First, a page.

As with any grinding process, whether it is a wet or dry process, fine particles have the tendency to re-agglomerate. The finer the particles are, the greater the risk of agglomeration occurring. In a dry grinding process when an air classifier is used to control the final particle size, this tendency has a negative effect on capacity and process efficiency. Classifiers do not recognize individual particles unless they are discrete. Large agglomerate, consisting of many fine particles, appears to the classifier as one large particle and is therefore rejected as oversize to be ground again. A fluidized bed jet mill is essentially a closed system. When the classifier rejects this agglomerate of particles it remains in the jet mill to be ground finer resulting in a reduced capacity. This process of grinding and re-agglomeration will continue unless some type of additive is used to modify the surface of the particles so they no longer re-agglomerate.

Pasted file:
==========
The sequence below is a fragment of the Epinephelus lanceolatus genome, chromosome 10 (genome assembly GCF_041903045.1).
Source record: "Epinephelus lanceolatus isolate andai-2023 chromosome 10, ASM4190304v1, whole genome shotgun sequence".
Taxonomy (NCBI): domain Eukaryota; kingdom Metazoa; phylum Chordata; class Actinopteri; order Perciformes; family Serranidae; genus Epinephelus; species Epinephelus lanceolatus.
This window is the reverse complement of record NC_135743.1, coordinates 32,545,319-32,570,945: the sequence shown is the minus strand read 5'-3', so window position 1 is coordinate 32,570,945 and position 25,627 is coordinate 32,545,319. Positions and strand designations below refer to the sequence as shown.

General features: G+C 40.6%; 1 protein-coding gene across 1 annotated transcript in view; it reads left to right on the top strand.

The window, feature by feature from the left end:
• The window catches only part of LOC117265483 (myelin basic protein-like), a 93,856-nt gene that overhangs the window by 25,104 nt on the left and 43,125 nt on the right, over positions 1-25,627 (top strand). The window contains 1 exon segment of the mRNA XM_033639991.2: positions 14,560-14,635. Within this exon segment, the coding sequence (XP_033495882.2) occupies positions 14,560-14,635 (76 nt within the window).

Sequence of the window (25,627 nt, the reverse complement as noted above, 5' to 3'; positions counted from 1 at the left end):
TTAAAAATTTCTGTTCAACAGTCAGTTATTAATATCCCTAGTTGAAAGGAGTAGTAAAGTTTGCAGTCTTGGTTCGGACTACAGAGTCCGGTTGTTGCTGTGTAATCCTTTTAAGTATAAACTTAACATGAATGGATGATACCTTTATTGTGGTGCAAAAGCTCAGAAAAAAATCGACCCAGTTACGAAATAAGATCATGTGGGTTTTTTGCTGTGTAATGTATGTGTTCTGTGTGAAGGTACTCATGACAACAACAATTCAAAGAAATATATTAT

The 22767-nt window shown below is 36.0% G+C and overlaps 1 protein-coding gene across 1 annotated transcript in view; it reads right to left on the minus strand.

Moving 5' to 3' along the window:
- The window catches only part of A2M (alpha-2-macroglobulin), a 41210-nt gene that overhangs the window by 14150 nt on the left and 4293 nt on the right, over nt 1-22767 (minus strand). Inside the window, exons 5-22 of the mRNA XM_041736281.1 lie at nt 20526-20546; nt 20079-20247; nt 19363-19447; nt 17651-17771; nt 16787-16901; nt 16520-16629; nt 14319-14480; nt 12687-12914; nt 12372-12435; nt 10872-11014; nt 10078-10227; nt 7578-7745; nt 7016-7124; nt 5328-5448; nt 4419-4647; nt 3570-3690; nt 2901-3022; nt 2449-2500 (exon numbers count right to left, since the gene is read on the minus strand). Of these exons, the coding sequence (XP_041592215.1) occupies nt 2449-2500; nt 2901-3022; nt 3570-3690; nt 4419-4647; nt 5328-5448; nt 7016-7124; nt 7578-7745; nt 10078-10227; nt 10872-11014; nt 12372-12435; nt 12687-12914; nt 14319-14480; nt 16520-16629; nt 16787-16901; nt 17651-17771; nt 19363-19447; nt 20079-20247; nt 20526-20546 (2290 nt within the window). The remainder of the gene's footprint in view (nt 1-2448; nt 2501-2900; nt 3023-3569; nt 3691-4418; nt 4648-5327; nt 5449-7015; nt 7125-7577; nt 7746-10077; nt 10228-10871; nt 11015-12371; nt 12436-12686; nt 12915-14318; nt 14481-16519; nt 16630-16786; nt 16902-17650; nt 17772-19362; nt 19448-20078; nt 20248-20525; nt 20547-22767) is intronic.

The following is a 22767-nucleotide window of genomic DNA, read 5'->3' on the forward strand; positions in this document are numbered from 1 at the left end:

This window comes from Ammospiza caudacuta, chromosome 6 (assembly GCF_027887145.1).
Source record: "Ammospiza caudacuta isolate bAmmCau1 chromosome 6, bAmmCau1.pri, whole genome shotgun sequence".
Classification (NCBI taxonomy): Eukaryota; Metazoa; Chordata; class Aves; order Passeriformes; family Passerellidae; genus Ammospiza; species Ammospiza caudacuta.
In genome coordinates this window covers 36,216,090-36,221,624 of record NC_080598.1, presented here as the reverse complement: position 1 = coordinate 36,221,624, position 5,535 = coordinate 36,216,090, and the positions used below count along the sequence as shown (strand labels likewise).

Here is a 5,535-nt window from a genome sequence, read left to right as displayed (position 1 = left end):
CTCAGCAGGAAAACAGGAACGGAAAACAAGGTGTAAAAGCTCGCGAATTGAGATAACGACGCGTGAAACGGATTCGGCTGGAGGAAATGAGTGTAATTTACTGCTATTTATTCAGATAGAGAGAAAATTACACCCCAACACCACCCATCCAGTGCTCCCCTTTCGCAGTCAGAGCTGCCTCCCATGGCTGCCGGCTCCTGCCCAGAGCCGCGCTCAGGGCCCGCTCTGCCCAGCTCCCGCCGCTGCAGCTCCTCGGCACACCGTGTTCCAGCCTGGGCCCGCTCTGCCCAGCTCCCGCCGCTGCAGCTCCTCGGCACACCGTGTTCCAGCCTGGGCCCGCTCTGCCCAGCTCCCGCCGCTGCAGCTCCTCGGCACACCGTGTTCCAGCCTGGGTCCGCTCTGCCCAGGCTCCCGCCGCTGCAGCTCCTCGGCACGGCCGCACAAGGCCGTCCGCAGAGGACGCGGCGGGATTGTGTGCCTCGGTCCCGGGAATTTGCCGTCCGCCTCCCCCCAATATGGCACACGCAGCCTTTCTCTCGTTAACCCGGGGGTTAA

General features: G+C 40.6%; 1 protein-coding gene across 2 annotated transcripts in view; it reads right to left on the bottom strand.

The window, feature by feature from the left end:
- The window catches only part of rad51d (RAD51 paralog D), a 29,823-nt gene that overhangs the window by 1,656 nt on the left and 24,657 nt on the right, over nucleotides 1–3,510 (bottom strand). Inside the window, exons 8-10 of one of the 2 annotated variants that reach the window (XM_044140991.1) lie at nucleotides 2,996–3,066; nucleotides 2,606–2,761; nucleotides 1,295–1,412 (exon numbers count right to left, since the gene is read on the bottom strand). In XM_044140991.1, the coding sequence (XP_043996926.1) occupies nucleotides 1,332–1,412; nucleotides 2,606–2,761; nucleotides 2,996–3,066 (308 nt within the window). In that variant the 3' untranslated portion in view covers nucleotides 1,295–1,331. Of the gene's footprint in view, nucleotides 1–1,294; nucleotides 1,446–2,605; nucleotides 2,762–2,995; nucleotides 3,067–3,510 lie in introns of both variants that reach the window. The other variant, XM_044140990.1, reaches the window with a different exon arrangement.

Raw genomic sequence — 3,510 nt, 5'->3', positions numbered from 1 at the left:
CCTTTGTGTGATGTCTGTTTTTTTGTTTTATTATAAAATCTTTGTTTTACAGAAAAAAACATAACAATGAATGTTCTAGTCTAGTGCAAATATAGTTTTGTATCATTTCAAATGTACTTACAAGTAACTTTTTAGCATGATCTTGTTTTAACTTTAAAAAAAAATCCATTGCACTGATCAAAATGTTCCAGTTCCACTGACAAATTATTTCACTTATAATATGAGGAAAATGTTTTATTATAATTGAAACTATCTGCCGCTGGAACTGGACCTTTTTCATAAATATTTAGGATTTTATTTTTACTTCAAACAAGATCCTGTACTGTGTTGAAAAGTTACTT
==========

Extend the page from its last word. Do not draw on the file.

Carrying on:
The positive effects of using a dispersing agent include an increase in capacity (at the same fineness) of three to four times, higher fineness, improved flowability, higher surface area, and reduced buildup inside the mill. Dispersing agents are used in small percentages, from 0.1 – 1%. A dispersing agent can be added to the mill as a dry powder or liquid, either directly into the fluidized bed or premixed with the feed, or metered according the throughput. In any case, the user must determine that the additive is compatible with the product and its end use.  

The following example illustrates the advantages in using a dispersing agent under identical grinding conditions. (note the improvement in fineness as well as capacity)

Advantages of using a dispersing agent


Using the Steam Jet Mill as a Dryer